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Chronic respiratory sequelae are still a major health problem in surviving premature infants. These complications are less severe today than those originally described by Northway and collaborators in the 1960s,1 but occur more frequently now as the survival of extremely low birth weight infants has increased. The underlying alteration in lungs with bronchopulmonary dysplasia (BPD) is an arrest of alveolar and capillary development. The more severe cases are frequently associated with airway and vascular remodelling, leading to airway obstruction and pulmonary hypertension. These alterations, which may be accompanied by interstitial oedema and fibrous tissue proliferation, are responsible for the abnormalities in lung function observed in these infants.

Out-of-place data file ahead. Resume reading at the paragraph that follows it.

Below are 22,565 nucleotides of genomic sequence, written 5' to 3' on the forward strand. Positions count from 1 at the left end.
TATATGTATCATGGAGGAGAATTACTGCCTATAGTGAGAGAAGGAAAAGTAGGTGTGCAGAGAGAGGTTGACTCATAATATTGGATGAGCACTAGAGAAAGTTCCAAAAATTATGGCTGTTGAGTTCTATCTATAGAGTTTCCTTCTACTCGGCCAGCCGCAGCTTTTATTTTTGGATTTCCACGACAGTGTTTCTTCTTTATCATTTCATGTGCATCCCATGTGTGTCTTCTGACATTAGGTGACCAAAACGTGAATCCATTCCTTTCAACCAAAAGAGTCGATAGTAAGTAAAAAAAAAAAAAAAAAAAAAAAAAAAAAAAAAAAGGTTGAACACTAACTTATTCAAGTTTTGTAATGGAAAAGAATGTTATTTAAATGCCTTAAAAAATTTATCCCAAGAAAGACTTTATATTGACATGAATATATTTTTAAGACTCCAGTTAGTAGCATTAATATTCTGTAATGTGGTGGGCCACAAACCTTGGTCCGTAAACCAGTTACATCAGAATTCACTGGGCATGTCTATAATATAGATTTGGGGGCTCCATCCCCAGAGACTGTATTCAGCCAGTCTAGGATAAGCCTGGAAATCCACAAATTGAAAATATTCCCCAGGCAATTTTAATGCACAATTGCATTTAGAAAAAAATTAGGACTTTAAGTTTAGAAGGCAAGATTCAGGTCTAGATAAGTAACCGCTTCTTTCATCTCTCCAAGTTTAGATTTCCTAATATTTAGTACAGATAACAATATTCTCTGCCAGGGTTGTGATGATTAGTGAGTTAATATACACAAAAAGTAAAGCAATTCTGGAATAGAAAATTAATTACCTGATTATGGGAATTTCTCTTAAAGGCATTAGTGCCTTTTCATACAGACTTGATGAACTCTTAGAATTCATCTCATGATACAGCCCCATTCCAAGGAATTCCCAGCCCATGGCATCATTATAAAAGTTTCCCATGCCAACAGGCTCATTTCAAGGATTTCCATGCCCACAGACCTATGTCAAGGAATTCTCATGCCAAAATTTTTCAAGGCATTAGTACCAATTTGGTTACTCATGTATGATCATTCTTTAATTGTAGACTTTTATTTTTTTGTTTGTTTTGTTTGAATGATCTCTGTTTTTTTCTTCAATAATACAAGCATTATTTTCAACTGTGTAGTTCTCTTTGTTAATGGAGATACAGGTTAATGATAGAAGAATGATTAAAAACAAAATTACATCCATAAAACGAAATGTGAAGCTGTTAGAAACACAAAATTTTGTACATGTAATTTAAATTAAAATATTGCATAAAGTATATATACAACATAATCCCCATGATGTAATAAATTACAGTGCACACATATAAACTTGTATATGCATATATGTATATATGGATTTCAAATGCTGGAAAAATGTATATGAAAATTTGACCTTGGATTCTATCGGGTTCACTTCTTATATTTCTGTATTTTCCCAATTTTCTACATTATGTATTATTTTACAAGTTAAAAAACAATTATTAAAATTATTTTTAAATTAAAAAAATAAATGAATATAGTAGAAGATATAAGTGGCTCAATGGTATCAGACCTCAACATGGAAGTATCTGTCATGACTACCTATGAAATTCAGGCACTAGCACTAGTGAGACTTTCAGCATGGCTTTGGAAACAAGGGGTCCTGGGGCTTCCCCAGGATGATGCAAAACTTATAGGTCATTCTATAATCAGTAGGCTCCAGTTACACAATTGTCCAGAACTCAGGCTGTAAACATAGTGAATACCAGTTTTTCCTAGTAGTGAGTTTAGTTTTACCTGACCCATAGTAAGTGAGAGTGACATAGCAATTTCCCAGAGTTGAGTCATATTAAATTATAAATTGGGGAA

The findings reported by Hjalmarson et al2 are in agreement with previous publications that have shown that extreme preterm infants frequently have abnormal lung function later in life, independent of their initial respiratory course compared with infants born at term.3 ,4 These abnormalities are characterised by lower specific lung compliance and lung volume, combined with airway obstruction that can lead to impaired gas distribution in the distal lung. These alterations are present in …
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